Welcome to SEC Country’s daily Arkansas Razorbacks recruiting notebook. In this edition, we discuss an offensive line target, a preferred walk-on addition and more. Taking steps to shore up what has recently been a woeful offensive line is among Arkansas’ top remaining priorities in the 2018 recruiting class. With that in mind, the Hogs have identified tackle Ryan Winkel from Christian Brothers (Memphis, Tenn.) as a key target with National Signing Day three weeks away.
FAYETTEVILLE, Ark. — Arkansas coach Chad Morris spent his first two weeks on the job recruiting at a rapid pace. Or as Morris likes to say, “In the left lane with the hammer down.”When college football’s first early signing period (Dec. 20-22) was over, things eased momentarily on the recruiting front. That allowed Morris time to evaluate his current roster. What he found was a need for more players who can be on-the-field versions of his favorite catchphrase.
Welcome to SEC Country’s daily Arkansas Razorbacks recruiting notebook. In this edition, we discuss the Hogs’ options at defensive end, a top target coming off the list of possibilities and more. Arkansas lost the commitment of defensive end John Mincey last Thursday. It didn’t come as a major surprise considering he had committed under the previous coaching staff and did not sign during the early signing period in December.
Muck Rack makes it simple to find people, tweets, or articles that mention any name, keyword, company, hashtag etc. We've compiled this guide to help you make the most of your search.
Selecting a term
Start searching tweets, articles from media outlets, articles mentioned in tweets, journalists'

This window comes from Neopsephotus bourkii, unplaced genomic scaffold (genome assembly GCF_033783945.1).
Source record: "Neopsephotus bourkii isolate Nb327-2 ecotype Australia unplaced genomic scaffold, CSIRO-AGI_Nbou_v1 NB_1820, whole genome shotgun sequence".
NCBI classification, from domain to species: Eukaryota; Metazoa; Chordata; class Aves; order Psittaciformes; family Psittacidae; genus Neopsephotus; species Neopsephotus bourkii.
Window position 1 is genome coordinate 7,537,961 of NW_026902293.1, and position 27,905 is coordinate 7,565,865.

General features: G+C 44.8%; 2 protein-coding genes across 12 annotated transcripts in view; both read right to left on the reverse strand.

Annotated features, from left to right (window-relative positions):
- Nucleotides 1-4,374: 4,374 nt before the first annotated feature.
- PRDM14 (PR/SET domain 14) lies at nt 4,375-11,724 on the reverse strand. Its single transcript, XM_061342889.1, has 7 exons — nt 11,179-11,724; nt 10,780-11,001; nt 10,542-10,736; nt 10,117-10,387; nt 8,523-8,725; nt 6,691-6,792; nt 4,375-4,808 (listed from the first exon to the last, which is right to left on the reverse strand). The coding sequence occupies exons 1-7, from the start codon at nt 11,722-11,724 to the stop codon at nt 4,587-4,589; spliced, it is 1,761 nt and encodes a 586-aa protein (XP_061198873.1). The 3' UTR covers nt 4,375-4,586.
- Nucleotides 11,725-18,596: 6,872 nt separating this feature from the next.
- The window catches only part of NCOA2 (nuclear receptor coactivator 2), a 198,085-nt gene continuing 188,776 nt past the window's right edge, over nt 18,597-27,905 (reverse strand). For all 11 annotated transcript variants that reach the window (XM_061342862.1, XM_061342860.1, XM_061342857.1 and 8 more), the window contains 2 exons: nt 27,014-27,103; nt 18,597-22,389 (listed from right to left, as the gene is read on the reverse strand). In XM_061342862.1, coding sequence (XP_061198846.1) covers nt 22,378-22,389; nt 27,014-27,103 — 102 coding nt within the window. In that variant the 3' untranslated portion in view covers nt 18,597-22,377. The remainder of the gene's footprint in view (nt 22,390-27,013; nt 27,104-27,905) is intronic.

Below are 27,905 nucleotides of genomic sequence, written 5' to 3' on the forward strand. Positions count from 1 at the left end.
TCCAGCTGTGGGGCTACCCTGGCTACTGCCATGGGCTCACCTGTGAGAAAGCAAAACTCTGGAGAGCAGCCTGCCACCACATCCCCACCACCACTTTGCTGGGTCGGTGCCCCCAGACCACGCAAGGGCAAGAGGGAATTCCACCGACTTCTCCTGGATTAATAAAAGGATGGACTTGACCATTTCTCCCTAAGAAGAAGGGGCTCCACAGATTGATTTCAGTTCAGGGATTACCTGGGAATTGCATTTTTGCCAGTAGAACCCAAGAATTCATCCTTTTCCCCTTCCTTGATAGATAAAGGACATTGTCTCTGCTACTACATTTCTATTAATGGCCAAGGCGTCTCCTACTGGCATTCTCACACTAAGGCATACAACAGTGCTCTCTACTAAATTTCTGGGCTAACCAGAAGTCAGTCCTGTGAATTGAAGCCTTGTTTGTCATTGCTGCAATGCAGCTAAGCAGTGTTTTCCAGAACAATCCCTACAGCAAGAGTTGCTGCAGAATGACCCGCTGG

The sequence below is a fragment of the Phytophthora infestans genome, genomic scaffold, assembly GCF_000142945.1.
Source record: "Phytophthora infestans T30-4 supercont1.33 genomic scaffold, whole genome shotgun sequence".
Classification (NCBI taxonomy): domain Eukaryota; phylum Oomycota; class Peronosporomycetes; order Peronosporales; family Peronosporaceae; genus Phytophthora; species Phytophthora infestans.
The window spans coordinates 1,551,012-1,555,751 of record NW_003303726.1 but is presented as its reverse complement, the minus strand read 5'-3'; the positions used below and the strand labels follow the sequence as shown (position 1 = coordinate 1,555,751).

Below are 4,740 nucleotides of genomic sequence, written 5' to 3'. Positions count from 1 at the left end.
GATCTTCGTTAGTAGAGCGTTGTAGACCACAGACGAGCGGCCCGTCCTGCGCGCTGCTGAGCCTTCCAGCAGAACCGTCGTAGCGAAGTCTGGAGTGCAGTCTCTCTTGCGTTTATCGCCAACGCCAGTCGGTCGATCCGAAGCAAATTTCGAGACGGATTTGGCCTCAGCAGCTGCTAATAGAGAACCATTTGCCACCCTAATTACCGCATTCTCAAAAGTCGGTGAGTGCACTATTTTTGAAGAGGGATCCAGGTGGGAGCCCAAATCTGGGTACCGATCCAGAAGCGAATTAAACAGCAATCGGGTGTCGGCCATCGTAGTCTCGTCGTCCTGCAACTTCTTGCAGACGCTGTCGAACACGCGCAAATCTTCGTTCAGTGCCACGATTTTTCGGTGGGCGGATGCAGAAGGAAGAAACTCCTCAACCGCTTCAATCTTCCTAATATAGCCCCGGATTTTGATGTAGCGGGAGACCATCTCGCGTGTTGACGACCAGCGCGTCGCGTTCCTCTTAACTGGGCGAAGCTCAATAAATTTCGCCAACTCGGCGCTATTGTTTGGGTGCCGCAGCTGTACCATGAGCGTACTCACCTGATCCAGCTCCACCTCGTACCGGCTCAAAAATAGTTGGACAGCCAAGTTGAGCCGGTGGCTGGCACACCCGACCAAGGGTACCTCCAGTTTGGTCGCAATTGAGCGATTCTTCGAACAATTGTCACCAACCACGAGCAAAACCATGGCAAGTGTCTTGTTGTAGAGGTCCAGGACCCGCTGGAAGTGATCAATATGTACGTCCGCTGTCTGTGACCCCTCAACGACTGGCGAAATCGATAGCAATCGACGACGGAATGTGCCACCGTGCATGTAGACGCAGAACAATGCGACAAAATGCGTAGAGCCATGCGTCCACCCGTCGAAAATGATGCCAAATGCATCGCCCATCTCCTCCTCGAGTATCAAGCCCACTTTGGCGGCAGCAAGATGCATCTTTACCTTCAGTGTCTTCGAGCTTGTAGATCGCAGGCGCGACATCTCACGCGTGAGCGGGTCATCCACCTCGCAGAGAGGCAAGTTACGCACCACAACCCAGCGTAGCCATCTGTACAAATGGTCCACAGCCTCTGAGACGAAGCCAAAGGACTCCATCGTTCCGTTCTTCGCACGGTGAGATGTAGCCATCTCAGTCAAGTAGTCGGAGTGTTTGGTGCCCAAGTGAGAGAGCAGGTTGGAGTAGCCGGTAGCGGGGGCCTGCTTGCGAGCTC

names, titles and bios with some suggested searches:
Companies or Topics (e.g. iPhone, Microsoft)
Phrases (e.g. "cloud computing") — use quotes to keep the terms together
Twitter handles (e.g. @username) — returns those who have mentioned or replied to
Names (e.g. "David Pogue")
Hashtags (e.g. #sxsw, #london2012)
Bio details (e.g. vegan, Olympics, father)
Muck Rack's Advanced Search allows for many boolean operators.
Find results that mention multiple specified terms, use AND or
+. For example, ensure each result contains both Elon Musk and Mark Zuckerberg by
searching Musk AND Zuckerberg or Musk + Zuckerberg.
Use the operators OR or , to broaden your search when you'd like either of
multiple terms to appear in results. (This is the default behavior of our search when no operators
are used). For example, results will contain either cake or cookie by searching cake OR cookie or cake,cookie
Use NOT or - to subtract results from your search. For
example, searching Disney will yield results about the Walt Disney Company as well as Walt Disney
World Resort. To exclude mentions of Disney World, search for Disney -World or Disney
When using one of these operators with a phrase, enclose it in quotation marks. For example, you can
find results about smartphones excluding Apple's iPhone 4S by searching smartphone -"iPhone
Exact case matching or punctuation
If you're searching for a brand name or keyword that relies on specific punctuation marks or capitalization, you can
find results that match your exact query by adding matchcase: before the keyword you're searching for, like matchcase:E*TRADE .
Use parentheses to separate multiple
boolean phrases. For example, to find journalists talking about having fun in Disney World or
Disneyland, search for ("disney world" OR disneyland) AND fun.
An asterisk can be used to search for any variation of a root word truncated by the asterisk. For example, searching for admin* will return results for administrator, administration, administer, administered, etc.
A near operator is an AND operator where you can control the distance between the words. You can vary the distance the near operation uses by adding a forward slash and number (between 0-99) such as strawberries NEAR/10 "whipped cream", which means the strawberries must exist within 10 words of "whipped cream".